First published in The Grecian, 27 August 2007, Exeter City -v- Weymouth
Whatever the post-match arguments about England’s mid-week performance against Germany, one thing was always clear. Given the choices available, no-one quite expected the 5-1 triumph of yesteryear that hailed the arrival of that new managerial hero – Sven-Goran Eriksson.
Sven’s story illustrates just how fickle the worlds of football fandom and sporting journalism can be. And though there is no comparison between the world of international footballing icons and the tough realities of the Blue Square Premier, perhaps the question of how we manage the ‘great expectations’ we have of our coaches isn’t that different.
For months the cool Swede could do no wrong. His image as a football technician was contrasted with the kick-and-hope approach many believed had stunted the English game. His unflappable temperament was heralded as a sign that, unlike those touchline prima donnas, he wouldn’t be too swayed by emotion.
How attitudes changed. Within a few years these same qualities were being dismissed as “a lack of motivational drive” and “a failure to understand the passion of the game.”
What happened was that Eriksson could not quite turn an upper-middle ranking football nation into the team of all-conquering heroes many people imagined they had a right to be. The shadow of 1966 meant that Quarter Finals in succeeding World and European championships was not enough.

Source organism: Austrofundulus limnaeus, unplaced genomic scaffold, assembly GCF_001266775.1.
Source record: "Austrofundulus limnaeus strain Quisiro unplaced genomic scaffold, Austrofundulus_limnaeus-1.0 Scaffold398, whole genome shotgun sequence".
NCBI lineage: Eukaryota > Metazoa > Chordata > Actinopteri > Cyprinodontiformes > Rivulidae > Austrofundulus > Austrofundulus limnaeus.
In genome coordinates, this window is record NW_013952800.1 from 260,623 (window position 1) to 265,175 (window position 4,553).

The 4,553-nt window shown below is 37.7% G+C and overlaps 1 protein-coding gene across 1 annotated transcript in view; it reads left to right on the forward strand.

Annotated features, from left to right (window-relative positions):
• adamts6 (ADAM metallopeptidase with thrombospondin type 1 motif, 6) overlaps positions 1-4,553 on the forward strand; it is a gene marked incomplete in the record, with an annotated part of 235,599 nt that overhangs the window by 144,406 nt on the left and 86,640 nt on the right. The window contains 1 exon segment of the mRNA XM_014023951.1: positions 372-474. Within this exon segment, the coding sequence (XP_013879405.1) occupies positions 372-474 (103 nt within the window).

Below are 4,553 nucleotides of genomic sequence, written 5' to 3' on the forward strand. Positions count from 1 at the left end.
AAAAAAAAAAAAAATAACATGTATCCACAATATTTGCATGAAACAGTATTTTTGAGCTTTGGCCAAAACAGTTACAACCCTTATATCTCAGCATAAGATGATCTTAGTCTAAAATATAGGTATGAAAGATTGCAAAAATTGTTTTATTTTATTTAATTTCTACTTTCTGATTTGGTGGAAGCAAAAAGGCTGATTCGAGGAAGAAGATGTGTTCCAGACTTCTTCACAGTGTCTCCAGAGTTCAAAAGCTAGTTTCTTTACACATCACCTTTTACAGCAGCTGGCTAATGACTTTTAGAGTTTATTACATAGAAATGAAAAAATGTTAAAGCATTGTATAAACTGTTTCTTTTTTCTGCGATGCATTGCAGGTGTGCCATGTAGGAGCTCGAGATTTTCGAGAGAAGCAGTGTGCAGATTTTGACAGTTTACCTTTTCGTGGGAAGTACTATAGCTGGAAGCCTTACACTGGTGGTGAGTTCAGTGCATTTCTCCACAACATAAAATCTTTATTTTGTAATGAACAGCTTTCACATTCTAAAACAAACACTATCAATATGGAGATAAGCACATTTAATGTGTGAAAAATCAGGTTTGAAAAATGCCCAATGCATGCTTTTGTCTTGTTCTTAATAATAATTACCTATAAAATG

So in spite of a couple of near misses and the achievement of gaining the highest percentage of points from competitive matches of any England manager, Sven’s reign ended – with a large boot from the tabloids – amid cries of ‘failure’ and ‘disaster’.
As Eriksson has shown in his club career, not least with the impact he has had on a changing and disjointed squad at Manchester City, those judgements were as superficial as the triumphalism that accompanied his earlier England results, not least the symbolic crushing of Germany.
Football these days is about instant passions, fast bucks and quick decisions. But we shouldn’t forget that there is a long view too. And those coaches who we look back on as real successes are usually the ones who had the guts to do it ‘their way’ in spite of the barracking.
We’d be wise to bear that in mind with our own Paul Tisdale. After the deep disappointment of losing at Wembley there was an understandable wave of uncertainty over the summer.
As well known faces went and last season’s play-off team became a memory, people began to make noises about whether we could really trust the manager. Who was going to replace the old players? What was the plan? Would we be ready in time for the new season?
After the opening few games things are looking clearer. With a host of injuries and a good deal of re-adjustment, it will be tough. But we’ve had a decent start. The emphasis is shifting to youth, with the back up of shrewd ‘experience imports’.
Tis is also making it clear that he’s his own man and won’t be rushed. Without Sven’s millions or experience, he remains more calculating than excitable. With no shortage of advice, he wants to take things at his own pace.
We have a long season ahead of us. For many the play-offs are being described as ‘a minimum’. But we forget that when Tisdale arrived many were unsure The Grecians had it in them to get even that far.
Having great expectations is one thing. But handling the weekly pressures of rebuilding a team and digging in for the future are what it’s really about. So let’s not leap too quickly between hope and despair.